North America has the most diverse population of freshwater mussels in the world. There are roughly 300 species. But almost 40 have gone extinct in recent history. The presence of one kind of endangered freshwater mussel is delaying projects to restore parts of the Grand River in West Michigan.
To find out more, I meet up with Heidi Dunn and her two-man crew at Riverside Park in Grand Rapids. They’re hunting for a beloved endangered animal - well, an endangered mussel – that Dunn loves.
“They’re not the charismatic megafauna. You know, like eagles and bears and other things like that. These are not warm cuddly fuzzies. They’re biological rocks,” Dunn said.
Dunn’s crew wades around in a slow moving section of the Grand River. They crawl around on all fours in their wetsuits, feeling for mussels in the sandy river bottom.
They bring what they find on shore. Dunn tallies up the critters. They’ve got real goofy names.
“What we’ve found here so far here is threeridges, pigtoes, pocketbooks, pimplebacks,” she says.
Mussels like these are great for river ecosystems because they help filter the water. A century ago, people caught mussels here and sold them to make into buttons. But Dunn says dams and pollution have trashed habitat for many freshwater mussels – including the snuffbox – the one they’re hunting for today.
“All right, now I was just telling you that I didn’t think we’d find a snuffbox and here is a snuffbox. It’s a freshly dead one. But that is a snuffbox – a male,” she says.
The open snuffbox shell is about an inch long. It’s triangle shaped; yellowish with dark markings on the edge. In the course of the team’s 17 day search, they uncovered only five living snuffbox mussels. But that’s enough to slow down a massive project to restore the “grand rapids” back into the Grand River that gave Michigan’s second largest city its name.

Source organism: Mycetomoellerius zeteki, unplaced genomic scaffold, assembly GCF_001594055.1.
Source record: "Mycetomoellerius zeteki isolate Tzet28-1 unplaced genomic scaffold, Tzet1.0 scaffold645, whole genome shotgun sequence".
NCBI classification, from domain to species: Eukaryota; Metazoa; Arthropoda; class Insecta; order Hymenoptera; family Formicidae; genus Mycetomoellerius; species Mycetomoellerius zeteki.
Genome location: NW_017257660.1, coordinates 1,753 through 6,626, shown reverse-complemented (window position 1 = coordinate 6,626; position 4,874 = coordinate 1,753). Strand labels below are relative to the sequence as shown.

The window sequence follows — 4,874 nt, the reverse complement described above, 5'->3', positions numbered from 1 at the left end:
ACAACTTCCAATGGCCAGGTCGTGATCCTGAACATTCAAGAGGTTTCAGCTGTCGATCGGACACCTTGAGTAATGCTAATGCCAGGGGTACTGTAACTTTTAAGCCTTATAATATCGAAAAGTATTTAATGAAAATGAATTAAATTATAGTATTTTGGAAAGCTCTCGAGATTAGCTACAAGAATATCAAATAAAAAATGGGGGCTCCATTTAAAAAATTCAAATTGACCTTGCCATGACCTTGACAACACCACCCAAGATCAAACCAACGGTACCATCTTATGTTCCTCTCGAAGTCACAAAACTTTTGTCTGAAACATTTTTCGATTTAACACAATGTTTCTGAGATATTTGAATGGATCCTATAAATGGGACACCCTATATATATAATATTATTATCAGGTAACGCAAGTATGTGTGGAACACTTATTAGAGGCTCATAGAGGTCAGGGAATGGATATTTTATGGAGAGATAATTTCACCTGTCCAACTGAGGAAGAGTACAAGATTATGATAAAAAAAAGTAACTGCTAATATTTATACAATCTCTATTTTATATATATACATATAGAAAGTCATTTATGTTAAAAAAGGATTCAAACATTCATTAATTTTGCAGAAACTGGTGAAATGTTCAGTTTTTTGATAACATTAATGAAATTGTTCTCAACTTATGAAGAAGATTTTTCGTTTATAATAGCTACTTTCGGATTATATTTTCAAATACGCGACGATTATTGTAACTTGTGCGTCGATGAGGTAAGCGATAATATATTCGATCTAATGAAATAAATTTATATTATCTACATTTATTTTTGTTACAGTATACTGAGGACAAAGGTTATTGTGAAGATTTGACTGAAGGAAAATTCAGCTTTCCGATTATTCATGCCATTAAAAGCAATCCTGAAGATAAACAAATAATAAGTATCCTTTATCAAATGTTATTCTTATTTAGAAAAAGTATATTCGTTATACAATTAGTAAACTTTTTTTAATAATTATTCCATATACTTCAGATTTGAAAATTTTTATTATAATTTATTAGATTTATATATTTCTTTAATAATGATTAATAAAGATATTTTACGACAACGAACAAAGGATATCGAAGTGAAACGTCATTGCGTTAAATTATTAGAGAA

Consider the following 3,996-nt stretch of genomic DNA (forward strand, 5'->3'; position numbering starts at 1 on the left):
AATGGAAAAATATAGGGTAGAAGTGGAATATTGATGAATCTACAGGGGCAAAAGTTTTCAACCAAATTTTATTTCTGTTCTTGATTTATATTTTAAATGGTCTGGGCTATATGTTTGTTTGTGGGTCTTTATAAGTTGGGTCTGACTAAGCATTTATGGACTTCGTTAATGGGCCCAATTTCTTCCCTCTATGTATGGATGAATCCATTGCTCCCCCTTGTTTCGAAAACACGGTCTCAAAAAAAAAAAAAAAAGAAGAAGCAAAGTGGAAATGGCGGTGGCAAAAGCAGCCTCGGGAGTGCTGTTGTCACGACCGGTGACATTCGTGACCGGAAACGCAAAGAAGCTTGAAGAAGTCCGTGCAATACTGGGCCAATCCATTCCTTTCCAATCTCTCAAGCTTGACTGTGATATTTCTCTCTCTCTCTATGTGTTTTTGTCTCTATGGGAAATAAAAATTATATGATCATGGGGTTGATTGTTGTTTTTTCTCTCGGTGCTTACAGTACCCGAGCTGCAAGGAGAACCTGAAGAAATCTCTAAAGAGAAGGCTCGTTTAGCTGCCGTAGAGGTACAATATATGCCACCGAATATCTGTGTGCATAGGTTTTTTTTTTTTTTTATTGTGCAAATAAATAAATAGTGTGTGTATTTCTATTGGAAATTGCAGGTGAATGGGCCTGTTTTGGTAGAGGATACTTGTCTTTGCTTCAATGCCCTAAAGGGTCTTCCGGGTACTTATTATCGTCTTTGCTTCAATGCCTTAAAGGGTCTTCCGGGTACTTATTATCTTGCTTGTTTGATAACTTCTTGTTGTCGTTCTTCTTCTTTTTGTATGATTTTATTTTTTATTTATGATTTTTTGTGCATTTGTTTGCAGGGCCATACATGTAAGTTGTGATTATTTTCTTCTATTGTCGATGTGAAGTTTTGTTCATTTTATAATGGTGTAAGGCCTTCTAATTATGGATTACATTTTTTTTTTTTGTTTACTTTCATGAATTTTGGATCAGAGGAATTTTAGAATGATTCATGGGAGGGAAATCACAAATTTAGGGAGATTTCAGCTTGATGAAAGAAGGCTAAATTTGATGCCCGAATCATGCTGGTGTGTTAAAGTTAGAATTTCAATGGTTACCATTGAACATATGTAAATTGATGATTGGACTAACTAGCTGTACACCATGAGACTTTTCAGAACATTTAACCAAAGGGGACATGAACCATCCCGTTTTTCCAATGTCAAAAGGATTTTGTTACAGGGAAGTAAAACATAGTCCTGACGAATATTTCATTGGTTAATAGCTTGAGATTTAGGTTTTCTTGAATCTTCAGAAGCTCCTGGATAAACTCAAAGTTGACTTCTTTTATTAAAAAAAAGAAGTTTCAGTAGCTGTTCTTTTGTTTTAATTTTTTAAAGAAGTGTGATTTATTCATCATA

Chip Richards is one of the founders of Grand Rapids Whitewater, the group behind the proposed project. He expected bumps in the road, but didn’t see this one coming.
“Well, it was a little bit of a surprise. We thought that our only real constraint was the sea lamprey, flooding, maybe ice jams. And then we got a heads up that the feds might be listing this snuffbox mussel as an endangered species and sure enough, in 2012 they did,” he says.
Now the whitewater project will have to wait on a special assessment of the snuffbox population in the area. And they’ll have to make a plan to avoid putting the animals in harm’s way.
The same thing will have to happen for another project. The Lyons dam upstream in the Grand River would’ve probably already been removed if it weren’t for the discovery of the snuffbox mussel there too. All of the surveying and planning raises the cost of these projects. Plus Richards says it’s going to take more time.
“It’s good to find the snuffbox mussels though because they’re an indicator species. They tell you that the water quality is good. If you have a snuffbox mussel in your watershed that means good things for your river,” he says.
Richards won’t have a complete report from Heidi Dunn’s mussel hunting team until the spring. Even after that, the roughly $27 million Grand Rapids whitewater project won’t be complete for at least a few years.
Snuffbox mussels have very interesting breeding habits. Check out Missouri State University's Professor Christopher Barhhart's awesome videos here.